As an adult I still enjoy Narnia, problematic though it sometimes is. (The Last Battle, I must admit, is one of my most hated books of all time.) So when I saw the Luna Press call for papers, I thought I’d write about evil in Narnia. Here’s the abstract:

In The Chronicles of Narnia by C.S. Lewis, evil is perceived as directly resulting from personal choice. Each individual is solely responsible for their own moral decisions, and these decisions both impact the continuing ethical development of the self and influence how the individual addresses the problem of evil. This is particularly well illustrated in the case of Edmund Pevensie, and this paper argues that it is his willingness to accept and atone for the evil within himself that directly leads to the end of the enchanted winter imposed on Narnia. In this sense, evil is not only present within the individual, but is externalised in the land that that individual inhabits.

Basically, it sums up as “prophecies are always dodgy”. The Beavers have no logic, poor things.

The Feather Wall

I’ve a new story out! “The Feather Wall” is in Reckoning 3, which is free to read on their website. You can also buy the full anthology rather than waiting to read all the rest of their wonderful 2019 stories as they come out if you would prefer!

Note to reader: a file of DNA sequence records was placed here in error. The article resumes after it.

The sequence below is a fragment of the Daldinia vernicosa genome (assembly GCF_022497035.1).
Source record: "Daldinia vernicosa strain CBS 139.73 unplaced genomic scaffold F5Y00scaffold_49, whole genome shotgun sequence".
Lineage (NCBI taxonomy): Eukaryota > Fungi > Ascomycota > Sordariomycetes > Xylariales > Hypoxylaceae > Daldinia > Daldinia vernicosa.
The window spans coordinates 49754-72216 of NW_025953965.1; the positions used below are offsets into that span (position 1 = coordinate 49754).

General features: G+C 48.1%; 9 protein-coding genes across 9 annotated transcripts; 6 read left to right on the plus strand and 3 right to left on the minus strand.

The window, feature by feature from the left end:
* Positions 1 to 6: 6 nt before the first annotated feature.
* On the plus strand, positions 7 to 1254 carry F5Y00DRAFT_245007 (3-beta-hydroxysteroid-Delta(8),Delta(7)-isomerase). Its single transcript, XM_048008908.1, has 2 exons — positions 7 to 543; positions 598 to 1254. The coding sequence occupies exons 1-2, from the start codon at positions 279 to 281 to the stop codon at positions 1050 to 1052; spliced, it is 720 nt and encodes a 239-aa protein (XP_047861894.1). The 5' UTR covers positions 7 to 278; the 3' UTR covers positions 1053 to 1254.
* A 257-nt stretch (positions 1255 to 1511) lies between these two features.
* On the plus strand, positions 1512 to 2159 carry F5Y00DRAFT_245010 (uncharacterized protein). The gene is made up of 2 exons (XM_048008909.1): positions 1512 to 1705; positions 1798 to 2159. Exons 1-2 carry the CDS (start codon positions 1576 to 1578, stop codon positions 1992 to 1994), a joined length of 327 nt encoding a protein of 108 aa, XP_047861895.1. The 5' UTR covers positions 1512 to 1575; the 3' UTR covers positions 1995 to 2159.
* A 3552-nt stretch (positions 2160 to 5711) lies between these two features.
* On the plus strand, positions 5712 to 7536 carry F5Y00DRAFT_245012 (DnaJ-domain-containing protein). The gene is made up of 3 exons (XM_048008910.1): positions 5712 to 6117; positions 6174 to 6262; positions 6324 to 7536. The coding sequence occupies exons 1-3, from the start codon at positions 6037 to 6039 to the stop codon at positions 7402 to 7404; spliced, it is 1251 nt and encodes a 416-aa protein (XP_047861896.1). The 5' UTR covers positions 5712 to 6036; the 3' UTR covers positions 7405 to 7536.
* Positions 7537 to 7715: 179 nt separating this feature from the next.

Anyway, “The Feather Wall” is about kakapo conservation after the apocalypse. Kakapo, if you don’t know of them, are an extremely endangered flightless parrot from New Zealand. They were getting along fine until humans came, but they’re a bit dopey and hopeless and were easily caught and eaten – not just by humans, but by the cats and ferrets and dogs and so on that humans brought with them. There are only a couple of hundred kakapo remaining, at time of writing, in their predator-free island sanctuaries. Fortunately their numbers are actually going up, thanks to the kakapo conservation programme run by NZ’s Department of Conservation (DOC). If you think about it, the world we live in today is actually post-apocalyptic from the perspective of the kakapo!

Be that as it may, “The Feather Wall” takes place in a time where plague has killed off most people on the planet. Martin, a DOC ranger on Resolution Island, is left trying to preserve his tiny population of kakapo, knowing as he does that when he dies they’ll likely be overrun by the predators he keeps away. It’s a hopeless task, he thinks, but he can’t make himself stop.

I love post-apocalyptic stories, but I’m really fed up with a) their insistence on humans falling into horrible brutish violent behaviour, and b) the rate of sexual assault that’s supposedly justified in the name of preserving the species. Here, the obsession with breeding after apocalypse is directed in a wholly positive way, in ensuring the continuation of the kakapo, and the people who survive the plague have no time for viciousness when there’s conservation to be done! Anyway, here’s a short taster, and please consider buying the antho. It’s full of environmentally-flavoured fiction, and is well worth reading.